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Your Workout Back-Up Plan

Aug 17 2021
8 min read
Man and woman silhouetted as they run against a background of stars and sunset in the Sonoran Desert.

Even on a day when everything seems to fall into place, making the effort to exercise can be hard.

So when difficult, and sometimes unexpected, circumstances arise, getting to the gym or going for a run can feel almost impossible. In those moments, it’s easiest to surrender and chalk up skipping your workout to whatever hurdle popped up (we’ve all done it). That’s why it can be helpful to have a back-up plan in place for those situations that threaten to derail your good intentions.

By creating a guide of substitute activities you can turn to when your plans or mood change, you’ll be more likely to stay motivated right then and there, getting in a meaningful workout – even if it wasn’t as long or as intense as your original session might have been. The important thing is that you’re prepared to move in some way, helping you to continue working toward your fitness goals.

When crafting your back-up plan, consider the space you’ll have and, if time is an issue, when you’ll be able to fit it in. Think too about items (specific clothing, water, small or portable equipment, etc.) you might need, depending on the situation. Write it all down and put it on your fridge or in your glove compartment, or save it to your phone so it’s easily accessible. This may seem like an unnecessary step, but it will help take thinking out of the equation when you’re already taxed, and make getting going again a little easier.

Remember, only you know what options and activities will work for you when you have to suddenly switch gears, so be sure to tailor our sample guide below to your own lifestyle.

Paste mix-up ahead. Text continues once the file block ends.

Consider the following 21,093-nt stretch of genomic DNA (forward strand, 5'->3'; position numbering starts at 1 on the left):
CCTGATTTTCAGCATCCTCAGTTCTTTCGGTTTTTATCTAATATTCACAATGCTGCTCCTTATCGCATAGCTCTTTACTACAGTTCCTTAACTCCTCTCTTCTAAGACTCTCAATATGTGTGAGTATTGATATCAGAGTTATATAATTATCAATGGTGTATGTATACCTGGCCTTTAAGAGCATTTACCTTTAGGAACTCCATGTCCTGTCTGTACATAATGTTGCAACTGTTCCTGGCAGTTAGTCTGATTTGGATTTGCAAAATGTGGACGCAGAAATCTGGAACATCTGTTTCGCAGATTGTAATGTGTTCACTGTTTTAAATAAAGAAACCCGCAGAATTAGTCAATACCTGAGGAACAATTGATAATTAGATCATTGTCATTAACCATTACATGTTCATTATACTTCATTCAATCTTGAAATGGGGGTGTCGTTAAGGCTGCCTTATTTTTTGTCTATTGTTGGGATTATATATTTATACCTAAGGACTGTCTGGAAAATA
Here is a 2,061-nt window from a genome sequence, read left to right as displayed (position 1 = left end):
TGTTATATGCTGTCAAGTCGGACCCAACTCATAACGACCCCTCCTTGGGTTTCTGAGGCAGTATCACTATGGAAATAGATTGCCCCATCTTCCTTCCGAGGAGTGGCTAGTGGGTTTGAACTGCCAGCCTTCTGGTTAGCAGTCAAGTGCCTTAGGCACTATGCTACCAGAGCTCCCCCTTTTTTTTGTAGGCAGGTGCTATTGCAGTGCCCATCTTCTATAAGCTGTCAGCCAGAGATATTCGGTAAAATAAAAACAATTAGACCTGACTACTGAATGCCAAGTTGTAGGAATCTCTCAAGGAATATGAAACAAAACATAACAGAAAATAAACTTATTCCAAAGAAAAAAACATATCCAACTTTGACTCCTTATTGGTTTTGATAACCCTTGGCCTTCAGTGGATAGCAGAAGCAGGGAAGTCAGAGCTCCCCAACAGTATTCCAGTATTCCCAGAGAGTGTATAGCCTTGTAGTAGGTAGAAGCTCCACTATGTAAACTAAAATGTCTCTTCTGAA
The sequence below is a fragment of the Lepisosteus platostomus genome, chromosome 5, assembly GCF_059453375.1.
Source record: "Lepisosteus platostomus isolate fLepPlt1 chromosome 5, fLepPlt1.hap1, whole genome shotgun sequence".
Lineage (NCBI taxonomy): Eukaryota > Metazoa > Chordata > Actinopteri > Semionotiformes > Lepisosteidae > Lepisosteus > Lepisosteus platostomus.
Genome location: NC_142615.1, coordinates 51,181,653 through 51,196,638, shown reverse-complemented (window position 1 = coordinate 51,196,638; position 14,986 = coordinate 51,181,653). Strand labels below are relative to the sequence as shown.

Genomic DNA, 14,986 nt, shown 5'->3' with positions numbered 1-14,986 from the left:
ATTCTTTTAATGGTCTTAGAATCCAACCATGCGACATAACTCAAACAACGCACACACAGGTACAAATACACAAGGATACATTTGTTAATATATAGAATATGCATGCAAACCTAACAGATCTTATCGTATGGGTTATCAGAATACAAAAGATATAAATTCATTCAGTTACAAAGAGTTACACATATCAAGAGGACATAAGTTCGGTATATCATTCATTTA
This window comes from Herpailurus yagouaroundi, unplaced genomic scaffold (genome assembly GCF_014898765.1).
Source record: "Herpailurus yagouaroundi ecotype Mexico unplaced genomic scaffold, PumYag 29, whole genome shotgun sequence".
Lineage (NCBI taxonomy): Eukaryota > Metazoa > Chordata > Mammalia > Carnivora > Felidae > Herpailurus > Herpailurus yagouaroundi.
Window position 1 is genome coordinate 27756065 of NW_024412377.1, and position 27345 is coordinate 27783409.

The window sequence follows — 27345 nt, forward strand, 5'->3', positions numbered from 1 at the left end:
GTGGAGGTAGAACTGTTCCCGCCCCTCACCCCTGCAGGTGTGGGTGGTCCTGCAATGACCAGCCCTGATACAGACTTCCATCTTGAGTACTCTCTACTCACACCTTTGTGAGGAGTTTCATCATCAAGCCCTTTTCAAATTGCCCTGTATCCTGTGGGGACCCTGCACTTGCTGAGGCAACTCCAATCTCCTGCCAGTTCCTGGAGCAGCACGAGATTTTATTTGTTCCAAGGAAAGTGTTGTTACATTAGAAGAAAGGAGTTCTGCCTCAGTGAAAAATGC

When You’re Busier Than Usual…

On days when your to-do list seems overwhelming (laundry, cleaning, grocery shopping, and so on), think about where you’re going to be throughout the course of the day and how you can adjust the timing of things. Maybe, with the exception of a few errands, you know you’ll be home. Or, perhaps you have to leave the house after breakfast and you know you won’t return until late afternoon. Figuring out how the day might play out can help you build in an effective (and non-negotiable) 20- or 30-minute workout.

The back-up plan: If it’s one of those days that I’ll be out and about, I’ll wake up 30 minutes earlier than usual and fit in a yoga session before I start the day. I’ll keep my laptop. tablet or TV and mat ready. If I’m trying to get things done around the house, I’ll multitask: While the washing machine runs for 35 minutes, I’ll do some push-ups, squats, lunges and core exercises.

When the Weather is Bad…

If it’s predicted to rain for the next few days or a snowstorm is in the forecast, think about the best way to motivate yourself at home. Or, if it’s too cold for an outdoor workout, is there a nearby fitness facility you can use or a studio or YMCA that allows walk-ins for certain classes?

The back-up plan: If I can’t leave the house, I’ll use the space in my den to do Pilates for 45 minutes while watching the snow come down. Or I’ll turn on my favorite upbeat playlist and dance until I feel fatigued. If the cold weather is preventing me from exercising outdoors on a Tuesday or a Thursday, I’ll pop into that circuit training class at 2 pm.

When You’re On-The-Go…